The University of Glasgow has embarked on a search for a successor to Sir Muir Russell, who retires in September 2009 after six years as principal.
The new recruit will have to cope with the fallout from a disappointing funding allocation to Scotland and the challenge of competing with English institutions, which have income from top-up fees.
A recent Universities UK steering group also predicted a continuing fall in full-time Scottish undergraduates over the next two decades.
But Sir Muir, who completed his stint as convener of Universities Scotland on 1 August and chaired the steering group, remains optimistic.
"People like me don't get involved in the selection of our successors, so I don't know what the runes are that you can read at the moment," he said.
"But if anyone were to phone me up and say, 'What's it like being principal of a large Scottish university?' I'd say it's immensely rewarding. It's quite challenging and it's hard work, but you get a lot of great things back - the graduations, the quality of the academic staff, the commitment and enthusiasm of the support staff.
"If I sound like a recruiting sergeant, I am. I haven't regretted coming here for a minute."
The UUK report, he said, was neither a prediction nor a prescription, and did not foretell the imminent collapse of higher education in Scotland.
"It (is saying), this is the way the world might move. You need to be considering your student recruitment, the courses that you offer, the balance between domestic and international, whether you go more part-time, whether you provide more flexible adult-learning opportunities."
And he challenges the notion of a special Scottish dimension that demands a special Scottish solution. Individual institutions throughout Britain must examine their own position, he believes, and then decide on their own strategy.
Glasgow has started to recruit more international and postgraduate students and beef up its research. It is also now back in the black after a longstanding multimillion-pound deficit which Sir Muir combated with radical restructuring, involving shedding 230 of the university's 5,800 staff. The institution achieved a £2 million surplus in 2005-06.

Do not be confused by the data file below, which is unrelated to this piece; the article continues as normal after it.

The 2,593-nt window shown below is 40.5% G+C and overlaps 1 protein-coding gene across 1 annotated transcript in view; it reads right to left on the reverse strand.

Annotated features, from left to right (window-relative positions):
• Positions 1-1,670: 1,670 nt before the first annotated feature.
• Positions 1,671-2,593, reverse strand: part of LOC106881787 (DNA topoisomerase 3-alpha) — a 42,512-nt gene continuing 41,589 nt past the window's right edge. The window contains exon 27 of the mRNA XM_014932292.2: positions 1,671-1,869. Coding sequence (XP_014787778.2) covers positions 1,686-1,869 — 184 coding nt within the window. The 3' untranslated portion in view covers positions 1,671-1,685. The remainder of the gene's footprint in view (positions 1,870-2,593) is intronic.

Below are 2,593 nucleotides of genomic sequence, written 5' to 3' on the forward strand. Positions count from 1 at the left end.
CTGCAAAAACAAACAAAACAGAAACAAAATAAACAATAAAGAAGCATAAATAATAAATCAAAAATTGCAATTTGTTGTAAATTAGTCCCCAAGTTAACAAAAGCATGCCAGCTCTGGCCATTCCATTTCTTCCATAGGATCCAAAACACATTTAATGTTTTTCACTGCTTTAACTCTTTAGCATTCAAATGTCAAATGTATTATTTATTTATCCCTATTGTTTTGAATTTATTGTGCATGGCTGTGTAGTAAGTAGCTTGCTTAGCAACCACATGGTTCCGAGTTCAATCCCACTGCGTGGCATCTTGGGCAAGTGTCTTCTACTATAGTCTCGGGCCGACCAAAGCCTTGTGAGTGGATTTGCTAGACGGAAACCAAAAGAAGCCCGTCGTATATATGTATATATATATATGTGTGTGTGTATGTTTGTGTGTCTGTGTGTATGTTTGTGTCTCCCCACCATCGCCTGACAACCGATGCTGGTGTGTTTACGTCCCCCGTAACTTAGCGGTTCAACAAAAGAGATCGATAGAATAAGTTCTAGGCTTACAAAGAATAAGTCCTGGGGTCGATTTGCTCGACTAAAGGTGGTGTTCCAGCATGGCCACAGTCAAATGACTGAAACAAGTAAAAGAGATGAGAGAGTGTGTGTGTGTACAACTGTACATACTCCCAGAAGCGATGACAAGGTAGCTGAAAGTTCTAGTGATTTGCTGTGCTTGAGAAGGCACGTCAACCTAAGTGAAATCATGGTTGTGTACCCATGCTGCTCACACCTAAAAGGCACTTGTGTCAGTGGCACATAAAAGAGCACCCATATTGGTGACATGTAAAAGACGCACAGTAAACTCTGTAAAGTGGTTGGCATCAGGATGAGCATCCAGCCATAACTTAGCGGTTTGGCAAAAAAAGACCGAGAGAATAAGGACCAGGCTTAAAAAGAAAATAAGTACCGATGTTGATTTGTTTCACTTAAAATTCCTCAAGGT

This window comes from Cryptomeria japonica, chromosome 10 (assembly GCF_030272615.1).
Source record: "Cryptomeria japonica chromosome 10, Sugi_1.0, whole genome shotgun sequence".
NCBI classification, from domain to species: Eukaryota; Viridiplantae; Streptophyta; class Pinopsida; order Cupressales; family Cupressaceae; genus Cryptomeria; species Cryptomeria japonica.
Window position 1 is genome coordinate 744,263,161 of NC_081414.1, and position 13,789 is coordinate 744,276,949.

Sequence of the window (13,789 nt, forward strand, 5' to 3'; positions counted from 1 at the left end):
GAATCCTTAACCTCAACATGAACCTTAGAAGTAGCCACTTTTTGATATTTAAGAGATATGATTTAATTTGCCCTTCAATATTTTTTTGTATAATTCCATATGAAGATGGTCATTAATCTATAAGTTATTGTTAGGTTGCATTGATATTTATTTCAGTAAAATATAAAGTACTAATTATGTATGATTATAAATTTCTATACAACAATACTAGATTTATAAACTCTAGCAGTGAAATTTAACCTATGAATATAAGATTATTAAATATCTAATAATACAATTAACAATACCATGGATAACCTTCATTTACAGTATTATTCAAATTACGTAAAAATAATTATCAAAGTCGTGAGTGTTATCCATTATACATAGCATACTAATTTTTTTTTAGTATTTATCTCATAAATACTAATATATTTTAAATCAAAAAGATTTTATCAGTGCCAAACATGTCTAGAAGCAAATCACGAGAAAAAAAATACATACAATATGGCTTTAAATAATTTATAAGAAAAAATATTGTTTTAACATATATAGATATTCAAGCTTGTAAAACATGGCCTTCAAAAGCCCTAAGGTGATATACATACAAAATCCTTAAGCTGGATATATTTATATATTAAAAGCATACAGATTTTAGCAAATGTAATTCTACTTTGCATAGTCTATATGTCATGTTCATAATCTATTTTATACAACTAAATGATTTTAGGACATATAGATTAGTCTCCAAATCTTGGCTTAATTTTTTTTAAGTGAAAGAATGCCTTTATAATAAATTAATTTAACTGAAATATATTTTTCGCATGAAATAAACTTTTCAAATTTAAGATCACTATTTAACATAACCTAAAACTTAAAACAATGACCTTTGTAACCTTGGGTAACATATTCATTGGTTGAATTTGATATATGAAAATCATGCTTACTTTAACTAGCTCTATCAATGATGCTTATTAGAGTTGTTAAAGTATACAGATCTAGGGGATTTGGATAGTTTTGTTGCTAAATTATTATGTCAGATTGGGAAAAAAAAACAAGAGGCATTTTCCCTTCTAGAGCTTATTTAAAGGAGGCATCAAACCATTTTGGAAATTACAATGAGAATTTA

"We have firm budgets for next year, and the aim is to continue that operating surplus," Sir Muir said.
"But the pressures are very, very heavy at the moment. The energy bills are going up dramatically, and the cost of the three-year pay settlement has a tremendously expensive sting in the tail - the retail price index has moved well beyond what most people thought was likely when the deal was done."
He concedes that last year's spending review, giving the sector a £30 million rise over three years instead of the £168 million requested, "was a huge disappointment".
Universities Scotland felt it had made a good case to Government for a real-terms increase to boost work which would support both Scotland's economy and its quality of life.
The two sides are currently debating the future through the higher education taskforce, and Sir Muir's hope is that universities will end up being able to influence Government more directly.
"The proof of the pudding will be (in) the level of resourcing. Irrespective of what happens to level of funding in England with fees, there is a real apprehension that gradually the English system is moving ahead of us. We can't let that happen, otherwise this jewel in Scotland's crown is at risk of being damaged."
The universities are not challenging Scotland's political consensus that there should be no top-up fees, said Sir Muir.
"The issue of fees has simply not been on the political agenda and no one, I think, in the leaders of the sector who has explicitly called for fees. But what we have made clear is that we need the resources to be able to compete to retain the best staff and students and to continue to do the best research," he said. "We have to try to make sure the Government does understand what's involved in running universities and maintaining quality. We've seen hard choices made at Glasgow, and other universities are doing that, too. It's really quite important that we take every opportunity to demonstrate to Government that we are run in a business-like and efficient way."
But Scotland still maintains its research edge through pooling, Sir Muir believes. Setting up cross- institutional research pools in a range of disciplines has not only produced an infusion of talent and enthusiasm, but encouraged an atmosphere of collaboration throughout higher education. "We're seeing a sector that is using its strengths in an integrated way," he said.
And he is not alarmed by the post-92 universities mooting federalisation as a means of increasing their research activity, and does not see this as threatening the future of Universities Scotland.
"They have been at pains to emphasise throughout the work of the taskforce that all universities in Scotland do research, and they want to be able to have the capacity to keep that credibility factor," he said.
"In the taskforce report, there is a reference to capacity-building. That seems to me a good example of an identifiable articulated point of pressure being responded to by the system, without rushing off into a kind of schismatic future of the break-up of Universities Scotland.
"One of the strengths of the system in Scotland is that we've been able to speak with one voice and get across to Government the points we want to get across."